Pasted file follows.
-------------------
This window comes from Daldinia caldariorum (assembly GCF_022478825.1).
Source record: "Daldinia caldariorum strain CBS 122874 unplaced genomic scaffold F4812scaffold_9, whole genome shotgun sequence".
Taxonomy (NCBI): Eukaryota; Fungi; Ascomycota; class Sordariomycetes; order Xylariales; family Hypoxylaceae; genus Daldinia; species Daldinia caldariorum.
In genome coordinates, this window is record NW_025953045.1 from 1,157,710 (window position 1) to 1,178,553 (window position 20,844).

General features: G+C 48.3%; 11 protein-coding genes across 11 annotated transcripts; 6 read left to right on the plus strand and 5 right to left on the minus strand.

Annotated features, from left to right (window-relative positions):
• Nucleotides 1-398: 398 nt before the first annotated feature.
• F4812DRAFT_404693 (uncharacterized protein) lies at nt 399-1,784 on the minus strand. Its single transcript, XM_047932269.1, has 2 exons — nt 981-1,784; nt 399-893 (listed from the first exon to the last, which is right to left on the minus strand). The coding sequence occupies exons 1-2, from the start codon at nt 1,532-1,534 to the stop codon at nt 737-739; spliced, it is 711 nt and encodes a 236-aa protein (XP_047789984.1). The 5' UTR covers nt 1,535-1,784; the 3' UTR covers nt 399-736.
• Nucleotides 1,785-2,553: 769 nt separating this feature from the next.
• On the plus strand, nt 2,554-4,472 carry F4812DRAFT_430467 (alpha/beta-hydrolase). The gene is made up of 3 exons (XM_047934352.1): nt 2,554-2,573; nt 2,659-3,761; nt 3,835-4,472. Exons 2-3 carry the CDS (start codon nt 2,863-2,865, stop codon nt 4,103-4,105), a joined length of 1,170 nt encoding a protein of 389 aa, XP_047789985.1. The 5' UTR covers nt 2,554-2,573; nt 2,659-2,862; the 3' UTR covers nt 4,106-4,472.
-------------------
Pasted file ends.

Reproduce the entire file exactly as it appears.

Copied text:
This window comes from Daldinia caldariorum (assembly GCF_022478825.1).
Source record: "Daldinia caldariorum strain CBS 122874 unplaced genomic scaffold F4812scaffold_9, whole genome shotgun sequence".
Taxonomy (NCBI): Eukaryota; Fungi; Ascomycota; class Sordariomycetes; order Xylariales; family Hypoxylaceae; genus Daldinia; species Daldinia caldariorum.
In genome coordinates, this window is record NW_025953045.1 from 1,157,710 (window position 1) to 1,178,553 (window position 20,844).

General features: G+C 48.3%; 11 protein-coding genes across 11 annotated transcripts; 6 read left to right on the plus strand and 5 right to left on the minus strand.

Annotated features, from left to right (window-relative positions):
• Nucleotides 1-398: 398 nt before the first annotated feature.
• F4812DRAFT_404693 (uncharacterized protein) lies at nt 399-1,784 on the minus strand. Its single transcript, XM_047932269.1, has 2 exons — nt 981-1,784; nt 399-893 (listed from the first exon to the last, which is right to left on the minus strand). The coding sequence occupies exons 1-2, from the start codon at nt 1,532-1,534 to the stop codon at nt 737-739; spliced, it is 711 nt and encodes a 236-aa protein (XP_047789984.1). The 5' UTR covers nt 1,535-1,784; the 3' UTR covers nt 399-736.
• Nucleotides 1,785-2,553: 769 nt separating this feature from the next.
• On the plus strand, nt 2,554-4,472 carry F4812DRAFT_430467 (alpha/beta-hydrolase). The gene is made up of 3 exons (XM_047934352.1): nt 2,554-2,573; nt 2,659-3,761; nt 3,835-4,472. Exons 2-3 carry the CDS (start codon nt 2,863-2,865, stop codon nt 4,103-4,105), a joined length of 1,170 nt encoding a protein of 389 aa, XP_047789985.1. The 5' UTR covers nt 2,554-2,573; nt 2,659-2,862; the 3' UTR covers nt 4,106-4,472.